Bed Bath & Beyond Ousts CEO After “Dumpster Fire” Results

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The aisles at Bed Bath & Beyond may be stocked with pillows, but in the boardroom there are no soft landings.

On Wednesday, the embattled home goods retailer turfed CEO Mark Tritton and replaced him with board member Sue Gove on an interim basis. The company’s latest results were so bad, one analyst called it “the end days.”

The Emperor’s New Private Label

Tritton was fired the same day Bed Bath & Beyond (BBB) released its first quarter financials, showing sales fell a shocking 25% to $1.46 billion. And a quarterly net loss of $358 million marked a seven-fold increase from one year ago. “We are in the end days,” Anthony Chukumba, a managing director at Loop Capital, told Yahoo Finance. “These results were a dumpster fire, there’s no other way to put it.”

Tritton, who took over in 2019, did away with popular national brands and replaced them with new, private label offerings. But the longer lead times and additional work involved with private-label brands — including developing designs and contracting factories — left BBB more exposed to supply chain woes than its rivals. In the most recent holiday season, BBB was short of its 200 best-selling items, resulting in $100 million in lost sales. Even the company’s anointed savior might not be up to the challenge:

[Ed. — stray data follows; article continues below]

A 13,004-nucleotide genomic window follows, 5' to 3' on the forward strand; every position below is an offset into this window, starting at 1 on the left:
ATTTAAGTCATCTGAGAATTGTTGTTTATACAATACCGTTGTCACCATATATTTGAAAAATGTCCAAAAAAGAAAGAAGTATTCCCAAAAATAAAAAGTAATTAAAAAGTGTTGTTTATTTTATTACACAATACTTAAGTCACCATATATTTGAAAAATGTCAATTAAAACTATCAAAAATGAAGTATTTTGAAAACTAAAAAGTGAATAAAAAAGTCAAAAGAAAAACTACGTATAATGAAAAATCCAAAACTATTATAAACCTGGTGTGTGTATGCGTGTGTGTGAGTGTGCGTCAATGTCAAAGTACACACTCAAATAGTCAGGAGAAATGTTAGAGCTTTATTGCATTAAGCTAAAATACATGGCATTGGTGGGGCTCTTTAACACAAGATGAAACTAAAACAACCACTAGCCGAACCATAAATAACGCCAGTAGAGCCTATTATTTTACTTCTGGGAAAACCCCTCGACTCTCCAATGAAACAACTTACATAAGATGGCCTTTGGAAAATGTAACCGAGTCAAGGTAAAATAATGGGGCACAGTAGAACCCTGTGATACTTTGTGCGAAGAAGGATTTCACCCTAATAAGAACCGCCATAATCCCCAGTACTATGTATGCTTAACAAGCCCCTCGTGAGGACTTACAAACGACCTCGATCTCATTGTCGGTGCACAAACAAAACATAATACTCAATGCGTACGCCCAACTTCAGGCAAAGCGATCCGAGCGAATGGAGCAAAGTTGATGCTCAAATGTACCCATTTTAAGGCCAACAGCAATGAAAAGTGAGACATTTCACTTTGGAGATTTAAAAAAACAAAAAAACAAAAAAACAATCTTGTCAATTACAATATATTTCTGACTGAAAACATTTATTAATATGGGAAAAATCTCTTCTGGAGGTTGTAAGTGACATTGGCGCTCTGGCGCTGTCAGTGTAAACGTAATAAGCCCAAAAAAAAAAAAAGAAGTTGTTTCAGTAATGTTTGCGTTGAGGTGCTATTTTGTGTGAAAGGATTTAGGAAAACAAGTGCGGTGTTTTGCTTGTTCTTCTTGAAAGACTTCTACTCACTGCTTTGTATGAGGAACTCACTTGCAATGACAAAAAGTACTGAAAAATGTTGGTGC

• Activist investor Ryan Cohen, the billionaire behind pet retailer Chewy and the chairman of GameStop, took a 9.8% stake in BBB and negotiated three new board seats earlier this year. Cohen came in with ambitious plans, including a sale of the lucrative Buybuy Baby chain, which the company is still exploring.
  • “Everything that Ryan Cohen has said to this point has been nonsensical,” Chukumba said. “He said the company could easily be taken private, that’s not the case. He said Buybuy Baby was worth many multiples of the entire market cap. That’s not the case. There was no strategy, the emperor has no clothes.”

Gove acknowledged that the company will need to reverse course on Tritton’s private label push, telling analysts “we’re focused on improving the category mix.”

Sweat It Out: Earlier this week, Bank of America analysts alleged BBB is in such dire straits that stores have been turning the air conditioning down to save money. The company told media outlets that it hasn’t directed stores to adjust their thermostat, nor has it changed its corporate utilities usage policy, but didn’t explicitly deny that knobs have been turned. It does give new meaning to sweating it out over your next big purchase.